McSilver Joins Congressional Black Caucus Effort to Address Youth Suicide
PUBLISHED ON May 1, 2019
WASHINGTON, D.C. (April 30, 2019) — The Congressional Black Caucus (CBC) launched a new, emergency taskforce focused on the growing problem of suicide and access to mental health care among Black youth. Chaired by Congresswoman Bonnie Watson Coleman (D-NJ), The CBC Taskforce on Black Youth Suicide and Mental Health will convene experts in Washington, DC and around the country, raise awareness among Members of Congress and staff, and identify legislative recommendations to address this mental health crisis.
The taskforce will seek to identify causes and solutions and will empower a working group of academic and practicing experts led by Dr. Michael A. Lindsey and the McSilver Institute for Poverty Policy and Research at New York University, with the goal of developing and producing a report from the Taskforce by the end of 2019. Rep. Watson Coleman hosted the taskforce launch at the U.S. House of Representatives, at which CBC Chair Rep. Karen Bass (D-CA) spoke, along with other lawmakers belonging to the taskforce, as well as several experts belonging to the working group.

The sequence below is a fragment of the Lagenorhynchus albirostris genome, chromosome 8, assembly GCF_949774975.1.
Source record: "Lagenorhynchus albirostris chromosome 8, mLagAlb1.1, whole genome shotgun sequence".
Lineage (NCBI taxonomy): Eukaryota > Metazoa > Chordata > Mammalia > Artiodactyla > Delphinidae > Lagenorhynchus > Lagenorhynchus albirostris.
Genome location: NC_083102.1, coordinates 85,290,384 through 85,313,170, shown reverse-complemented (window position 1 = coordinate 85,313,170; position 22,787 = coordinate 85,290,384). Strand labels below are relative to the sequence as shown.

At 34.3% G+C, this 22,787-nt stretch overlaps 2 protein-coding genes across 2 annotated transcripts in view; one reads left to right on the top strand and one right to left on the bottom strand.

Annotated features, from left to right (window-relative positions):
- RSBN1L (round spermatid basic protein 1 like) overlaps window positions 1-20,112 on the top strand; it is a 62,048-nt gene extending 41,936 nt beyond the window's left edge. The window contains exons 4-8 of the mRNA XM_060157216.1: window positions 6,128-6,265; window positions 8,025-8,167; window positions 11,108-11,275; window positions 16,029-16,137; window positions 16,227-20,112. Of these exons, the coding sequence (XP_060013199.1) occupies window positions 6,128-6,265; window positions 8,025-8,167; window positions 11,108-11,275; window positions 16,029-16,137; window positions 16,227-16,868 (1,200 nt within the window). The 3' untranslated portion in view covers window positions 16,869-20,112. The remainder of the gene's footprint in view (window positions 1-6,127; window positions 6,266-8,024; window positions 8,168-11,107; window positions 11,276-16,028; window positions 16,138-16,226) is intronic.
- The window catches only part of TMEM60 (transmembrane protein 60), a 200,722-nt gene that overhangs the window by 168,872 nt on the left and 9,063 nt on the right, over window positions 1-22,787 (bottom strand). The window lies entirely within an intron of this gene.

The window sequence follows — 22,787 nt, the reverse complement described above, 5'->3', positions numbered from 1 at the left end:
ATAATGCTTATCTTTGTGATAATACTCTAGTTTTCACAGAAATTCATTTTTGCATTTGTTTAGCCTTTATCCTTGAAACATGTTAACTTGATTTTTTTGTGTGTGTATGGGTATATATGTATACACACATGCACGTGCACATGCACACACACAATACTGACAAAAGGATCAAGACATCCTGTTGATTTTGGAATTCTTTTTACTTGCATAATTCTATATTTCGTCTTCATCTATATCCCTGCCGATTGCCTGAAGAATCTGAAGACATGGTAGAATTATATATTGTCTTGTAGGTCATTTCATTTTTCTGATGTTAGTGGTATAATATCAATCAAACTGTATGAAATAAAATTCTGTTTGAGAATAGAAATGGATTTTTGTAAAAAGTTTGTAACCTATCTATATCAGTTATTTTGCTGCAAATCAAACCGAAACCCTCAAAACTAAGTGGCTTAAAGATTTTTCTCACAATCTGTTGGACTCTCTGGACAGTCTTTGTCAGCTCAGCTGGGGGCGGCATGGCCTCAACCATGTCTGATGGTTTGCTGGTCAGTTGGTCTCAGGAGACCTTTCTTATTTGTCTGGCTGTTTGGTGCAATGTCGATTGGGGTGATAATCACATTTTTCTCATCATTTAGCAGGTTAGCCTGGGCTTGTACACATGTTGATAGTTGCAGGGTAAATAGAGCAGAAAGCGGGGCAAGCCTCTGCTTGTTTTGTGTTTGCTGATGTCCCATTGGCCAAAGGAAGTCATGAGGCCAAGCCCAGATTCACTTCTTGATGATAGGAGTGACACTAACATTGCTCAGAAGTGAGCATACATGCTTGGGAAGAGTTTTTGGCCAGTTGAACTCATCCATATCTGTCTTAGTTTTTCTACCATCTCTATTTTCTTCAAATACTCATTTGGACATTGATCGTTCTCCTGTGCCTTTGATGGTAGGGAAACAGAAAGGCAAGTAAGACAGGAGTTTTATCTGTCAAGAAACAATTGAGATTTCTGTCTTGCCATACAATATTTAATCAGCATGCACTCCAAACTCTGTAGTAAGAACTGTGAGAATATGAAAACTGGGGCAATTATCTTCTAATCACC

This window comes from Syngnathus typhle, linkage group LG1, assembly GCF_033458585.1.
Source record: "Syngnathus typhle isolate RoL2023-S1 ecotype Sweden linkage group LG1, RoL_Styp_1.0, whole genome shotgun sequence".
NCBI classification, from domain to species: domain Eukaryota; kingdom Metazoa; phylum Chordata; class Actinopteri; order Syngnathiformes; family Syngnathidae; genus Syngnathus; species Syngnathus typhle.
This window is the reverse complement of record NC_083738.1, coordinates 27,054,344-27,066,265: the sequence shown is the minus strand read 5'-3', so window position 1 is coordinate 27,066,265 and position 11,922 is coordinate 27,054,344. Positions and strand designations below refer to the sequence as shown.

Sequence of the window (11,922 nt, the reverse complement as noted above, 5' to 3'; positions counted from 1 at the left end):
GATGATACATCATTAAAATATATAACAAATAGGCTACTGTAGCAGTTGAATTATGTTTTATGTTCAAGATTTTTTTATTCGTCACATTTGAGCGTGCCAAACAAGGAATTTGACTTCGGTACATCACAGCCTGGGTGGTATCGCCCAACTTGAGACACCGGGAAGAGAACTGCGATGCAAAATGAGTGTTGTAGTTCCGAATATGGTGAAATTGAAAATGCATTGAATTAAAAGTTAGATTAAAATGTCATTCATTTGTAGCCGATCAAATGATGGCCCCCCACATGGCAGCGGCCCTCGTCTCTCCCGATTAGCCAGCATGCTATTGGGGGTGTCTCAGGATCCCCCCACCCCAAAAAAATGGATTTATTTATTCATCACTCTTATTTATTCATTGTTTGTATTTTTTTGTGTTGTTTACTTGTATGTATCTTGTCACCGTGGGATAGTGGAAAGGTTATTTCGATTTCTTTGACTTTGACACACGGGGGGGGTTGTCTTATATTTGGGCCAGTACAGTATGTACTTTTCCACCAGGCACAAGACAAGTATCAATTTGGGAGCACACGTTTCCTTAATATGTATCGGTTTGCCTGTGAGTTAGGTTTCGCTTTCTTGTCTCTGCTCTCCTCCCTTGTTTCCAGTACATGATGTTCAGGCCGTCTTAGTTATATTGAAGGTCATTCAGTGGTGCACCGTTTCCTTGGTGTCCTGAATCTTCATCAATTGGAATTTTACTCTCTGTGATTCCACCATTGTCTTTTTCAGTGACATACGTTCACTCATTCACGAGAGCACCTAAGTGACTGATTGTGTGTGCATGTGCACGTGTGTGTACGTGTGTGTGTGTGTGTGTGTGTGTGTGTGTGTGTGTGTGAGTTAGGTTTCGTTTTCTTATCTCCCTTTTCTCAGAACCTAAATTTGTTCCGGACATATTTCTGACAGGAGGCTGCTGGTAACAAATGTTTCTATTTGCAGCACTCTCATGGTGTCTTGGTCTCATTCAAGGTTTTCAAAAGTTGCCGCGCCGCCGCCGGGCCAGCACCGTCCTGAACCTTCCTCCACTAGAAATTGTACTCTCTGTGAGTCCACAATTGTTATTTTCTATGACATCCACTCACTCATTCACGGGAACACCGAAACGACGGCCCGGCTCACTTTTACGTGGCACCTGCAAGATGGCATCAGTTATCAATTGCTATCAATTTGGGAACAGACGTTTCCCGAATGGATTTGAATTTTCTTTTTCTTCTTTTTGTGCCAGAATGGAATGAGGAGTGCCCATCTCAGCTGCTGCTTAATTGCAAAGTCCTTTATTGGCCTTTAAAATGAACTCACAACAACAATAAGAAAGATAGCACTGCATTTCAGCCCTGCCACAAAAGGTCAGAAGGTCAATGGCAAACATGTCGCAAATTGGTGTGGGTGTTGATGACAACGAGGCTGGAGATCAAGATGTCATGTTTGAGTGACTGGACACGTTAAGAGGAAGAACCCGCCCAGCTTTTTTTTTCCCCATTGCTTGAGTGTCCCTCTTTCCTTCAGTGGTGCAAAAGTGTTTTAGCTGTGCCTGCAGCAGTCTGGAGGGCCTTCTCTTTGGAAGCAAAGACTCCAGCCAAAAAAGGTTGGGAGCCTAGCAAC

An archived version of the video is on the Facebook page of Rep. Watson Coleman.
A Twitter thread posted by NYU McSilver describes the launch and panel discussion.
More details about the taskforce and working group are below.
“Our children are facing trauma, they are struggling with racial stigmas, they are bullied for sexual orientation and gender identity and more, and these challenges are crushing them. We need to identify each of the causes to move toward a wholistic solution, and we need to do it quickly,” said Watson Coleman. “This taskforce will be both urgent and mission driven, raising awareness and proposing concrete Congressional policies to improve access to mental health care for Black youth and bring down rising suicide rates.”
“We can no longer stand aside and watch as the youth in our community continue to struggle with depression, traumatic stress or anxiety,” said Rep. Karen Bass (D-CA), chairwoman of the Congressional Black Caucus. “The suicide rate among Black youth is growing due to the lack of access to mental health resources and the stigma around mental illness. Under Rep. Watson Coleman’s leadership, this taskforce will work to address the social and economic factors that have led to this crisis while partnering with experts and parents to educate communities across the country about the warning signs associated with suicide. I look forward to working with my colleagues to change this staggering statistic and save our youth.”